On Thursday—the day of the pickle juice incident—I say goodbye to a friend. Who may or may not come back… I realize again that, no matter what he says—I don’t really expect him to. Just like with you—you’re by the ocean, on a holiday. A week, two, you said? I don’t remember, because while you’re gone, it’s forever. I don’t believe you will be back. Until you are.

So every goodbye… is so final.

You: Fuck, you need therapy.

Jane: I know. Morning pages are cheaper.

From How to Stop Time by Matt Haig

melancholy

On Friday, I’m melancholy—because, goodbyes are hard and also forever—and I fucking swear if one more person tells me to cheer up or put a smile back on my face I will kick them in the gonads, but hard.

I WANT to be sad. I WANT to grieve and mourn. Let. Me. Be.

on obfuscating reality

I haven’t been meditating as much this week. Yoga nidra mid-day if I’m exhausted or end-of-the-day if I can’t sleep. Some meditation on the breath exercises. But not my regular practice. I can’t tell you why, exactly. I’m not more busy, really—and that’s not an excuse.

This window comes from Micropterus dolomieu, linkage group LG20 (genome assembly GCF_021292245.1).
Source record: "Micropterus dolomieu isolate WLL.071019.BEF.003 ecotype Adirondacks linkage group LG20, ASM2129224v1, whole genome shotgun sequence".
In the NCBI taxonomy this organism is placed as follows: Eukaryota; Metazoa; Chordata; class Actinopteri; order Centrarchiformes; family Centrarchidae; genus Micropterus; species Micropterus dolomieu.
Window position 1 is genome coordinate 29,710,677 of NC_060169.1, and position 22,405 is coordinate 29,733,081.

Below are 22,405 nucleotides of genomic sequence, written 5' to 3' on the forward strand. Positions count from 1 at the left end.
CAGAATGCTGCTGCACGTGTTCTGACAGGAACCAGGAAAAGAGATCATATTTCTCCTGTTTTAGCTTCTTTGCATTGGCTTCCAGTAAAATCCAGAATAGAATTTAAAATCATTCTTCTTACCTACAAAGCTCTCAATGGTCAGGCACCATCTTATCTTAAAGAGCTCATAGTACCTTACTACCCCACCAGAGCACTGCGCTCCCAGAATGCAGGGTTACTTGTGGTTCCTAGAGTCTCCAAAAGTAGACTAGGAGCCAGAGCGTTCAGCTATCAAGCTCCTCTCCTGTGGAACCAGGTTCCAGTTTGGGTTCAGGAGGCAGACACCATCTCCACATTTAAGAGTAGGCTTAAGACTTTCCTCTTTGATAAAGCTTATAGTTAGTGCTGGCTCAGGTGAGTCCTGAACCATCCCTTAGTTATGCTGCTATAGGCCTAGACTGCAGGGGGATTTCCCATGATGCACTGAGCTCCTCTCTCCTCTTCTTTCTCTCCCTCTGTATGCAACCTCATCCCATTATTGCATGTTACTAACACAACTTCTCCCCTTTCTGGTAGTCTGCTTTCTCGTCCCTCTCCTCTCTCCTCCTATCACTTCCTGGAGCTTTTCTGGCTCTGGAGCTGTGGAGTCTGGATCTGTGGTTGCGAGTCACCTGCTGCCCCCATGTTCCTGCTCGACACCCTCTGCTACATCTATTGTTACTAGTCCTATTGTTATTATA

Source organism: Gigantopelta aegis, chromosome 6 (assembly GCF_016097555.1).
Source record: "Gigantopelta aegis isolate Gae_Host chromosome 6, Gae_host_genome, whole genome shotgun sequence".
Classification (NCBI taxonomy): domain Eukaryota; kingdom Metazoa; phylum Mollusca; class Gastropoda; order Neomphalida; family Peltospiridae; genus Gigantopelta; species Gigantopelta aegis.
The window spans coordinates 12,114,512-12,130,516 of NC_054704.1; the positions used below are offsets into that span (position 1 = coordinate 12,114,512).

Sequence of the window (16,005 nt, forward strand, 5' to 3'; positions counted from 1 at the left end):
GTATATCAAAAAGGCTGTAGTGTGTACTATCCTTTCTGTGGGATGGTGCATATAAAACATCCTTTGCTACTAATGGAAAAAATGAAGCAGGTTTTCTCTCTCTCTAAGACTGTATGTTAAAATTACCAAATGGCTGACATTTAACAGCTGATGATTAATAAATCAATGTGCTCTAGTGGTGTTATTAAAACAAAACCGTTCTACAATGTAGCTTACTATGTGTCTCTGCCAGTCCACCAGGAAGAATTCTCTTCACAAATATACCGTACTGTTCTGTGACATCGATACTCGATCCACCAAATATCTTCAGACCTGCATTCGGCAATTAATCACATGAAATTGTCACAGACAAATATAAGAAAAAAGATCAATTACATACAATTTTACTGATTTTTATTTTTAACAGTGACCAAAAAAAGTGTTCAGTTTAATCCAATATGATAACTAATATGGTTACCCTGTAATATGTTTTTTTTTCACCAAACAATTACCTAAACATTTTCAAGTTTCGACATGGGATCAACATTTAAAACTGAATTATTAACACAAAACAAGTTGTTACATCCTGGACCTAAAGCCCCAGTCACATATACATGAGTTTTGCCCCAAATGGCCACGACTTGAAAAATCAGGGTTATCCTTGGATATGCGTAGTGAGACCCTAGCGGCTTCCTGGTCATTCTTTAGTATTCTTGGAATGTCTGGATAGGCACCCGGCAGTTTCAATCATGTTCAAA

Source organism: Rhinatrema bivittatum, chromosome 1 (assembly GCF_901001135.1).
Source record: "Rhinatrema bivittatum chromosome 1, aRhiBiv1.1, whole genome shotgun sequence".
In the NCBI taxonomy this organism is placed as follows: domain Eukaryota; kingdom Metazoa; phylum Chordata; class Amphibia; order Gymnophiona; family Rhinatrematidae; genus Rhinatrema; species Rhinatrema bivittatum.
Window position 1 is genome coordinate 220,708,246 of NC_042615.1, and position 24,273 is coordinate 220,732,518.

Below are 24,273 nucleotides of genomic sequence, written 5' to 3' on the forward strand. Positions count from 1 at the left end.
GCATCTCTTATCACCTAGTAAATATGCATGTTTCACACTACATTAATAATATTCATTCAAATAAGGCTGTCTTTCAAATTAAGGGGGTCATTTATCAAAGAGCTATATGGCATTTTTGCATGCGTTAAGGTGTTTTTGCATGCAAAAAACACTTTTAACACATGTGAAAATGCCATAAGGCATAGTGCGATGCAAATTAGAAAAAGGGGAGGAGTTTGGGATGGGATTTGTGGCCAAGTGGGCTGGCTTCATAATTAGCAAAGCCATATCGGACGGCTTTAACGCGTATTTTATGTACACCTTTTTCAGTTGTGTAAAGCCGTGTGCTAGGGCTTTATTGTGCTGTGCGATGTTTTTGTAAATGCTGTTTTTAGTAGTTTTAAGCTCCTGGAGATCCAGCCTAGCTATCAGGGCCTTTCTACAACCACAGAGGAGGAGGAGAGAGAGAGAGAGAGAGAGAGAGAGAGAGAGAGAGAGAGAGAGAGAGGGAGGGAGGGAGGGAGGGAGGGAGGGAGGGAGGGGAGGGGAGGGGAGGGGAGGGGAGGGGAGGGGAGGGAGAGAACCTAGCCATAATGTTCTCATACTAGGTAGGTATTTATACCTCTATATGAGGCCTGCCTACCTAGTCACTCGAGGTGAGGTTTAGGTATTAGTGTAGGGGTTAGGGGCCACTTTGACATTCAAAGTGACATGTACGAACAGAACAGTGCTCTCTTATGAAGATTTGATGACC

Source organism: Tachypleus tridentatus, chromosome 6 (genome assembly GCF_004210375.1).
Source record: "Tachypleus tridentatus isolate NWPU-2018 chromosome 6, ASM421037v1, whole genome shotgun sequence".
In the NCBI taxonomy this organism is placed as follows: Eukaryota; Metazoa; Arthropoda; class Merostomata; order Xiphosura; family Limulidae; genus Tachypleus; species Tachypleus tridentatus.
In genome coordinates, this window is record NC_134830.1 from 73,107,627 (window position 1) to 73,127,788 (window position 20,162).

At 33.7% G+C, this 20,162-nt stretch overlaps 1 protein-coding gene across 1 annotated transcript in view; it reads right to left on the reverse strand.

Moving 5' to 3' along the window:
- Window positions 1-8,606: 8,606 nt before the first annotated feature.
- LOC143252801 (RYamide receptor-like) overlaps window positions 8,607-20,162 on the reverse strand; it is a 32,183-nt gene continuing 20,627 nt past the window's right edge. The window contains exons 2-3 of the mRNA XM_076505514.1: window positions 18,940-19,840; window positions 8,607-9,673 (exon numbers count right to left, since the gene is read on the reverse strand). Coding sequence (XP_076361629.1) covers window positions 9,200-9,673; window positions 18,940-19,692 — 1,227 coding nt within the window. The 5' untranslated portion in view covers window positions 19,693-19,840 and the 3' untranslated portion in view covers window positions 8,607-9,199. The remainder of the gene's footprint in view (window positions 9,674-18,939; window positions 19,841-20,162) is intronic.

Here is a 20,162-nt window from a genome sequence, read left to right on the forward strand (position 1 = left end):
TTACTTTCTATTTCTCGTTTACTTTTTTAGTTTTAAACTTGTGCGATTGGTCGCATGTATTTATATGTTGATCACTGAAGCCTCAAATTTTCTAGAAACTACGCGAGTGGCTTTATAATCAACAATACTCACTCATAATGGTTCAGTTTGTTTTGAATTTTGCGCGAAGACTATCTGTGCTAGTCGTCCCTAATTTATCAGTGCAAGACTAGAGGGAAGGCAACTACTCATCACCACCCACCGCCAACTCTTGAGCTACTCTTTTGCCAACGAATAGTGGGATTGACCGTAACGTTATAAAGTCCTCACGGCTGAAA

I just perhaps don’t want to be still this week… I don’t want to be still.

I feel a funny frenzy inside me. Rising, falling. I don’t want to still it.

so this happens

That’s Kristan Higgins. THE Kristan Higgins. And that’s me. And I got to spend like 12 hours mining her brain.

And that, in that picture, is a happy moment, from a happy day.

(That was Saturday.)

back to melancholy and friday

Melancholy, I work, and I make food, and I do all the things.

Start reading Alex Beam’s The Feud—the story of how Vladimir Nabokov and Edmund Wilson pissed away their friendship.

God, I love Nabokov. Even his obnoxious parts.

Do you ever have this strange insight into a writer, artist through his work—like you know more than his biographers, the experts who’ve gone through the dates, the documents, the correspondence? You haven’t—I haven’t—but I’ve read his books with a tenderness, a violence, an obsession… he is in me.

I feel that way about Jane, too. Hafez.

I haven’t danced with Hafez for a while. I can’t yet; he will just feed the melancholy.

I turn my attention to Nabokov, at third hand.